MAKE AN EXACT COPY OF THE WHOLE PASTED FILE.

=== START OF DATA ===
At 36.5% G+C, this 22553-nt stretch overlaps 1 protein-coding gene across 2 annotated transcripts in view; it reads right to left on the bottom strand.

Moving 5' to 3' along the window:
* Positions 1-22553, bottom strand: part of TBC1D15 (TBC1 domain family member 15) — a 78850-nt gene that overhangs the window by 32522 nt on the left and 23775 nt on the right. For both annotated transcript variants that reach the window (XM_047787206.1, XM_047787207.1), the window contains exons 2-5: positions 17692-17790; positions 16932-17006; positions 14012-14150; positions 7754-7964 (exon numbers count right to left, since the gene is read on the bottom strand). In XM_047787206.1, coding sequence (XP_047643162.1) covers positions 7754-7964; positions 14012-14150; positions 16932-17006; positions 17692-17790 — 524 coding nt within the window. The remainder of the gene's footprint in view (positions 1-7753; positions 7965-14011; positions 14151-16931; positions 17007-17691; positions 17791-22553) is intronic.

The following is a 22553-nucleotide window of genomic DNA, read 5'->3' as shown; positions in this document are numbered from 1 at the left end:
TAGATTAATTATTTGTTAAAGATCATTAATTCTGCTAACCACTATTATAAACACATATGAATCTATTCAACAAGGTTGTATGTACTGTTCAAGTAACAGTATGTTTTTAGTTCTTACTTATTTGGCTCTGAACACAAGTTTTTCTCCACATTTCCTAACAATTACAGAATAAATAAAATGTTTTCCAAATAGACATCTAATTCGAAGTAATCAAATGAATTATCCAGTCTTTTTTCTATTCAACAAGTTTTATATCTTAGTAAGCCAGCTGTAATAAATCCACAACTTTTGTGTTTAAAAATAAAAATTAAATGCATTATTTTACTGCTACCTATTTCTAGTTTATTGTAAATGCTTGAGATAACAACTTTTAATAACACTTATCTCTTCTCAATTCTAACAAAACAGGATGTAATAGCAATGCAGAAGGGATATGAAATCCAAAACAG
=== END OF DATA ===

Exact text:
At 36.5% G+C, this 22553-nt stretch overlaps 1 protein-coding gene across 2 annotated transcripts in view; it reads right to left on the bottom strand.

Moving 5' to 3' along the window:
* Positions 1-22553, bottom strand: part of TBC1D15 (TBC1 domain family member 15) — a 78850-nt gene that overhangs the window by 32522 nt on the left and 23775 nt on the right. For both annotated transcript variants that reach the window (XM_047787206.1, XM_047787207.1), the window contains exons 2-5: positions 17692-17790; positions 16932-17006; positions 14012-14150; positions 7754-7964 (exon numbers count right to left, since the gene is read on the bottom strand). In XM_047787206.1, coding sequence (XP_047643162.1) covers positions 7754-7964; positions 14012-14150; positions 16932-17006; positions 17692-17790 — 524 coding nt within the window. The remainder of the gene's footprint in view (positions 1-7753; positions 7965-14011; positions 14151-16931; positions 17007-17691; positions 17791-22553) is intronic.

The following is a 22553-nucleotide window of genomic DNA, read 5'->3' as shown; positions in this document are numbered from 1 at the left end:
TAGATTAATTATTTGTTAAAGATCATTAATTCTGCTAACCACTATTATAAACACATATGAATCTATTCAACAAGGTTGTATGTACTGTTCAAGTAACAGTATGTTTTTAGTTCTTACTTATTTGGCTCTGAACACAAGTTTTTCTCCACATTTCCTAACAATTACAGAATAAATAAAATGTTTTCCAAATAGACATCTAATTCGAAGTAATCAAATGAATTATCCAGTCTTTTTTCTATTCAACAAGTTTTATATCTTAGTAAGCCAGCTGTAATAAATCCACAACTTTTGTGTTTAAAAATAAAAATTAAATGCATTATTTTACTGCTACCTATTTCTAGTTTATTGTAAATGCTTGAGATAACAACTTTTAATAACACTTATCTCTTCTCAATTCTAACAAAACAGGATGTAATAGCAATGCAGAAGGGATATGAAATCCAAAACAG